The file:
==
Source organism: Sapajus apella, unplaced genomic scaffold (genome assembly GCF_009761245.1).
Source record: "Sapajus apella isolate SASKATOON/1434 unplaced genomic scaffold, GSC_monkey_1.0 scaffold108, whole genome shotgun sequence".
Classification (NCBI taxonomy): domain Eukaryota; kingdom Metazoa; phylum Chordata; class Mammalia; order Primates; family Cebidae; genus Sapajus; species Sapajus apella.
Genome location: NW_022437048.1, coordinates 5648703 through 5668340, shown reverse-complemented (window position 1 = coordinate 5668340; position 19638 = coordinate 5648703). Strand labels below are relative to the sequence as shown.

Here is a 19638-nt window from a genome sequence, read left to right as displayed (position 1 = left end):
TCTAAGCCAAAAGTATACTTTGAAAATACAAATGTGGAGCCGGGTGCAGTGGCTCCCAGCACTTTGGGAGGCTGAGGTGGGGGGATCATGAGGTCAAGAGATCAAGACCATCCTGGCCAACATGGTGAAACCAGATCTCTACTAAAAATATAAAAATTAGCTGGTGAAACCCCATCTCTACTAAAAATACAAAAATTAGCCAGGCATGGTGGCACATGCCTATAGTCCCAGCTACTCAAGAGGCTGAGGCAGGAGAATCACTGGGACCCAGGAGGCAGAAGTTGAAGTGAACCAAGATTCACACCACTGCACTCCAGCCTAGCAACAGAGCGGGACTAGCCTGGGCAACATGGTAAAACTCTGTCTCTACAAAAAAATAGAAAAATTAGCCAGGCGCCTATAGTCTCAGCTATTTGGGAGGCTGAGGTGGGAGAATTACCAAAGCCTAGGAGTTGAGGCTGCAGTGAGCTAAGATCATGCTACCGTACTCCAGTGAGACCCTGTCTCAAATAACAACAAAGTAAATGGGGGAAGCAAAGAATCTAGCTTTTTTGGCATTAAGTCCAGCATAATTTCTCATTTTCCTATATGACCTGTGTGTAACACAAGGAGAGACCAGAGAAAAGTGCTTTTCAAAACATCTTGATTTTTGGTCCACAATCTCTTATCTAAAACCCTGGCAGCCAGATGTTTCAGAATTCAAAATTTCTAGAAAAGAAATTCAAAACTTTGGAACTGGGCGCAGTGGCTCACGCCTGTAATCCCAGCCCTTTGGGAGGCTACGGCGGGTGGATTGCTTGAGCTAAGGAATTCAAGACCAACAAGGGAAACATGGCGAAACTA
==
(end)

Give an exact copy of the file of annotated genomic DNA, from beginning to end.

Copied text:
Source organism: Sapajus apella, unplaced genomic scaffold (genome assembly GCF_009761245.1).
Source record: "Sapajus apella isolate SASKATOON/1434 unplaced genomic scaffold, GSC_monkey_1.0 scaffold108, whole genome shotgun sequence".
Classification (NCBI taxonomy): domain Eukaryota; kingdom Metazoa; phylum Chordata; class Mammalia; order Primates; family Cebidae; genus Sapajus; species Sapajus apella.
Genome location: NW_022437048.1, coordinates 5648703 through 5668340, shown reverse-complemented (window position 1 = coordinate 5668340; position 19638 = coordinate 5648703). Strand labels below are relative to the sequence as shown.

Here is a 19638-nt window from a genome sequence, read left to right as displayed (position 1 = left end):
TCTAAGCCAAAAGTATACTTTGAAAATACAAATGTGGAGCCGGGTGCAGTGGCTCCCAGCACTTTGGGAGGCTGAGGTGGGGGGATCATGAGGTCAAGAGATCAAGACCATCCTGGCCAACATGGTGAAACCAGATCTCTACTAAAAATATAAAAATTAGCTGGTGAAACCCCATCTCTACTAAAAATACAAAAATTAGCCAGGCATGGTGGCACATGCCTATAGTCCCAGCTACTCAAGAGGCTGAGGCAGGAGAATCACTGGGACCCAGGAGGCAGAAGTTGAAGTGAACCAAGATTCACACCACTGCACTCCAGCCTAGCAACAGAGCGGGACTAGCCTGGGCAACATGGTAAAACTCTGTCTCTACAAAAAAATAGAAAAATTAGCCAGGCGCCTATAGTCTCAGCTATTTGGGAGGCTGAGGTGGGAGAATTACCAAAGCCTAGGAGTTGAGGCTGCAGTGAGCTAAGATCATGCTACCGTACTCCAGTGAGACCCTGTCTCAAATAACAACAAAGTAAATGGGGGAAGCAAAGAATCTAGCTTTTTTGGCATTAAGTCCAGCATAATTTCTCATTTTCCTATATGACCTGTGTGTAACACAAGGAGAGACCAGAGAAAAGTGCTTTTCAAAACATCTTGATTTTTGGTCCACAATCTCTTATCTAAAACCCTGGCAGCCAGATGTTTCAGAATTCAAAATTTCTAGAAAAGAAATTCAAAACTTTGGAACTGGGCGCAGTGGCTCACGCCTGTAATCCCAGCCCTTTGGGAGGCTACGGCGGGTGGATTGCTTGAGCTAAGGAATTCAAGACCAACAAGGGAAACATGGCGAAACTA